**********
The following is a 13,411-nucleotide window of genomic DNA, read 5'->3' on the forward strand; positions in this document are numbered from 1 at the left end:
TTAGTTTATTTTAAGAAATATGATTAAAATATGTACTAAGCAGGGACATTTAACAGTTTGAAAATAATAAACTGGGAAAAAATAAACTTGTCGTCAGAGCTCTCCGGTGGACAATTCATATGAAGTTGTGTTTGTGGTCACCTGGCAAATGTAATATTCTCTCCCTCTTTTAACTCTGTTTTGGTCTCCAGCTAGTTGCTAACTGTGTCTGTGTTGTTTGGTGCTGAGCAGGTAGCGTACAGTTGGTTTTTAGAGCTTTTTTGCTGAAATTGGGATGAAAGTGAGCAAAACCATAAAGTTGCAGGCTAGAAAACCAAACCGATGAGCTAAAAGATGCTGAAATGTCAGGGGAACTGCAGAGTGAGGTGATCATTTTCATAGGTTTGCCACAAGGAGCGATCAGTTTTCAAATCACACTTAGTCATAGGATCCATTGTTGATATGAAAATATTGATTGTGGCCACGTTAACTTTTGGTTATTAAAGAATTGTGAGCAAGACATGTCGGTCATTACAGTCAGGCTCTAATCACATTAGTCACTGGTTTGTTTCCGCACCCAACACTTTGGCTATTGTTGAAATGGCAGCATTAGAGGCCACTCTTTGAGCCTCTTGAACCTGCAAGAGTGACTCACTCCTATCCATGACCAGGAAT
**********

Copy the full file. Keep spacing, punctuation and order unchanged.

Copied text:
The following is a 13,411-nucleotide window of genomic DNA, read 5'->3' on the forward strand; positions in this document are numbered from 1 at the left end:
TTAGTTTATTTTAAGAAATATGATTAAAATATGTACTAAGCAGGGACATTTAACAGTTTGAAAATAATAAACTGGGAAAAAATAAACTTGTCGTCAGAGCTCTCCGGTGGACAATTCATATGAAGTTGTGTTTGTGGTCACCTGGCAAATGTAATATTCTCTCCCTCTTTTAACTCTGTTTTGGTCTCCAGCTAGTTGCTAACTGTGTCTGTGTTGTTTGGTGCTGAGCAGGTAGCGTACAGTTGGTTTTTAGAGCTTTTTTGCTGAAATTGGGATGAAAGTGAGCAAAACCATAAAGTTGCAGGCTAGAAAACCAAACCGATGAGCTAAAAGATGCTGAAATGTCAGGGGAACTGCAGAGTGAGGTGATCATTTTCATAGGTTTGCCACAAGGAGCGATCAGTTTTCAAATCACACTTAGTCATAGGATCCATTGTTGATATGAAAATATTGATTGTGGCCACGTTAACTTTTGGTTATTAAAGAATTGTGAGCAAGACATGTCGGTCATTACAGTCAGGCTCTAATCACATTAGTCACTGGTTTGTTTCCGCACCCAACACTTTGGCTATTGTTGAAATGGCAGCATTAGAGGCCACTCTTTGAGCCTCTTGAACCTGCAAGAGTGACTCACTCCTATCCATGACCAGGAAT